Sandpaper Kisses.

Submitted into Contest #211 in response to: Write a story involving a friendship with an adorable animal.... view prompt


Fantasy Fiction

Language alert- swearing.

My favorite dreams are those where I’m flying. They give me a sense of control and are exhilarating but tend to be in short fragments, and before long, the dream’s landscape has shifted, and it moves off in an alternate direction. Let me preface this next part by saying I am only thirty-one, but sadly the older I get, the less I experience them. There’s a message in there somewhere. Could it be that as we age, we feel less freedom from the constraints of life, and with that comes an acceptance that we have little to no control over our journey?  Or is it that we lose our capacity to imagine the impossible?

The dream in this tale doesn't fit any of the usual patterns. It’s simultaneously real yet contrarily surreal.  A dreamscape I often revisited in recent weeks, or perhaps it revisited me in the way of a premonition of something to come. Whichever way it was, the sequence of events unfolded similarly and ended as a fluffy orange tail disappeared in the mist. I attributed the haunting nocturnal stirrings to losing my beautiful cat and gold statuette—Oscar. The loss of my little buddy of twenty-one years occurred a short time before their onset. I missed his furry hugs and sandpaper kisses. It was so difficult to accept that Oscar no longer existed in my life when the memories of him were everywhere. There remained after this peculiar dream an inescapable feeling that I was being drawn back again and again to the dark street, where fog came out of nowhere, where I felt mired in quicksand as I tried to catch an elusive tail. It ended in the same way, leaving me wanting to see what was attached to the orange tail fading from view around what looked like the dark corner of a building.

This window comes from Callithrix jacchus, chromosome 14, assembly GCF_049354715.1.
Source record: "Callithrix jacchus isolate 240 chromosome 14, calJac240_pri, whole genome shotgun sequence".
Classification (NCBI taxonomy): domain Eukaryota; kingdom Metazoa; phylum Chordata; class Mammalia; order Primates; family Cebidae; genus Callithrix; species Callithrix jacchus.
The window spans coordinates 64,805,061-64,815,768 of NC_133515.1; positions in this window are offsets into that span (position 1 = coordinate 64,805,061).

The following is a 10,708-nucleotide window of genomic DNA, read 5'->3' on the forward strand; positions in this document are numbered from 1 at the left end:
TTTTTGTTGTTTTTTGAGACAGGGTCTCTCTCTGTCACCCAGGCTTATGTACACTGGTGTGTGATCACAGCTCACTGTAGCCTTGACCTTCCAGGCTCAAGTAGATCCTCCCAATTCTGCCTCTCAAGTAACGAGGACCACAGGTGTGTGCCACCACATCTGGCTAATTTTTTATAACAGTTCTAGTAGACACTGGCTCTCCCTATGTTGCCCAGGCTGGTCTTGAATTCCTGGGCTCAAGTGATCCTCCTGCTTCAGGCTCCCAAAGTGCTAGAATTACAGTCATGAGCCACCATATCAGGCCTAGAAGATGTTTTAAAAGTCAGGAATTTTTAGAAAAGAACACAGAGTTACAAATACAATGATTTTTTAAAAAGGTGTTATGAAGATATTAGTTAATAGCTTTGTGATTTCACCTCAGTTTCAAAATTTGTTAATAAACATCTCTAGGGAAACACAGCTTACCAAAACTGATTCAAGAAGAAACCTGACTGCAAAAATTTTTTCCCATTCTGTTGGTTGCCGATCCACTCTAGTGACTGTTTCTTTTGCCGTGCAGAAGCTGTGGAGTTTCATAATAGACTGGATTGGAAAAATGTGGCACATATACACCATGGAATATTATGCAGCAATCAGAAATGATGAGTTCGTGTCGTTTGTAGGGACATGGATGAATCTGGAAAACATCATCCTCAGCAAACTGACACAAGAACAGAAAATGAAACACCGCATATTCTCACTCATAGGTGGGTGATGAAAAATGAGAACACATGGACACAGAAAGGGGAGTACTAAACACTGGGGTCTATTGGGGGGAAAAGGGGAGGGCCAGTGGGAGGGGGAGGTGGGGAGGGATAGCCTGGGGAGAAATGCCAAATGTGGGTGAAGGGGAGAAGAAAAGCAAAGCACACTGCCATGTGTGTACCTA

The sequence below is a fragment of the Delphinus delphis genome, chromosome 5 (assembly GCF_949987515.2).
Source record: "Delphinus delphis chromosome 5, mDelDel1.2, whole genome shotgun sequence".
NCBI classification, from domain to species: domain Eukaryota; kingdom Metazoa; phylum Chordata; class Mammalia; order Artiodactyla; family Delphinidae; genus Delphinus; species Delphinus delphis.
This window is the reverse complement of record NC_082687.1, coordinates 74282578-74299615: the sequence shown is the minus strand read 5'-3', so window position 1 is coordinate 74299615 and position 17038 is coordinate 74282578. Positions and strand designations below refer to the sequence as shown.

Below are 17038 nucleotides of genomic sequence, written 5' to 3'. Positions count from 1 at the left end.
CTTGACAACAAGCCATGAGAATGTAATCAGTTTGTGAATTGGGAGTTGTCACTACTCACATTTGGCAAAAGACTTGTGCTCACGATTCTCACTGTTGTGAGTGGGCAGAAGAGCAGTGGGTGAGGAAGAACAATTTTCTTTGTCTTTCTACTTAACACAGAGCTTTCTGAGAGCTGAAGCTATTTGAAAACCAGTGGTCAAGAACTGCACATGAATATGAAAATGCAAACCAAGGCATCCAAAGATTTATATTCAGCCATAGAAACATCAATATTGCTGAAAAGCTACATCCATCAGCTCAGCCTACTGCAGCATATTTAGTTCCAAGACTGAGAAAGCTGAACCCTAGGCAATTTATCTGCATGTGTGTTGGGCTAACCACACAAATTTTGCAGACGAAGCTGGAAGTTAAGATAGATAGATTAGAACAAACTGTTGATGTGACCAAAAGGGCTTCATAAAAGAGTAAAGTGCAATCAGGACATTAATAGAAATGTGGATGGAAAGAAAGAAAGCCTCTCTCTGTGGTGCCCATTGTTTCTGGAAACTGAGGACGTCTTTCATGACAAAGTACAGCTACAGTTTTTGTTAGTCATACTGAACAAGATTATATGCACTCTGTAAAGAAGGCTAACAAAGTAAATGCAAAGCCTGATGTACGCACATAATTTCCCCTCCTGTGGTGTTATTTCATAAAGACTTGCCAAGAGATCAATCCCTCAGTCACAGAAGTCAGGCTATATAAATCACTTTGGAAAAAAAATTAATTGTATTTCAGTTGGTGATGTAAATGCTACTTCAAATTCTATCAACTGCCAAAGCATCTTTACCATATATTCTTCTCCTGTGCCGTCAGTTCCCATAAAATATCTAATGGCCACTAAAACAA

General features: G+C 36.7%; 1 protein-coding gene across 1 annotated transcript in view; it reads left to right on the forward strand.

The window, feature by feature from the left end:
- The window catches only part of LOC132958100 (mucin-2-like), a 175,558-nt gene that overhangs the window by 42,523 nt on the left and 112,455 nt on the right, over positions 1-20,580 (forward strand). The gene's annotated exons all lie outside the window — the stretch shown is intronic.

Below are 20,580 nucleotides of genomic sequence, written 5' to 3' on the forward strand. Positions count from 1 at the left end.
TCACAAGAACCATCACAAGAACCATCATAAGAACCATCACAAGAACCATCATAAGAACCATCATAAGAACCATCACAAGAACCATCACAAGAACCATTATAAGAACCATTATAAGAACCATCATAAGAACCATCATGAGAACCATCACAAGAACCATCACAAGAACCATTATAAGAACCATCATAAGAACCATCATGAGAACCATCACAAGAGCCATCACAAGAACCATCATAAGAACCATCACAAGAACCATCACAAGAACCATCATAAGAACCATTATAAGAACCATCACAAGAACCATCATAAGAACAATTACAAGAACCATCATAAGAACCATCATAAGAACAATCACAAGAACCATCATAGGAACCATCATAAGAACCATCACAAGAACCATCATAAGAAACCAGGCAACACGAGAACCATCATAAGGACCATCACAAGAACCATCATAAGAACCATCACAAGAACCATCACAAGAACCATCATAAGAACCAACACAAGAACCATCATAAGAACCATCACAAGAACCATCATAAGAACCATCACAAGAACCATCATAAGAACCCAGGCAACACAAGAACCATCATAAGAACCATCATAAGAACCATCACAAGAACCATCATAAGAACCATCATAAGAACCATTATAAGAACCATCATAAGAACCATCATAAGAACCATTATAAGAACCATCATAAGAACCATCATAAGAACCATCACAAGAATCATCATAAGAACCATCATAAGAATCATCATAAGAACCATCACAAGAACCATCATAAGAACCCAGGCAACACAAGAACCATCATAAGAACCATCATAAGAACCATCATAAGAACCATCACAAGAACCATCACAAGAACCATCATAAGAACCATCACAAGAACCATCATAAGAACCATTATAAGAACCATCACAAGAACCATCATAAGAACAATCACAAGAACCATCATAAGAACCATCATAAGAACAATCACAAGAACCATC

When I think about it, what is the dream state but a chemical reaction in the brain’s neurotransmitters that create mysterious, disjointed scenarios? We find ourselves out of nowhere, transported by the unconscious mind and dropped in the middle of a scene already in progress.

In this instance, the dreamscape paralleled my reality in many ways. Grieving, even for a pet, leaves one weighted down, lost in brain fog, looking outside oneself for something, a new direction, some hope. Not many people in my circle of friends and acquaintances or even family understood. Close friends would mutter some sort of something about knowing how I felt. Family members expressed the usual obligatory concerns.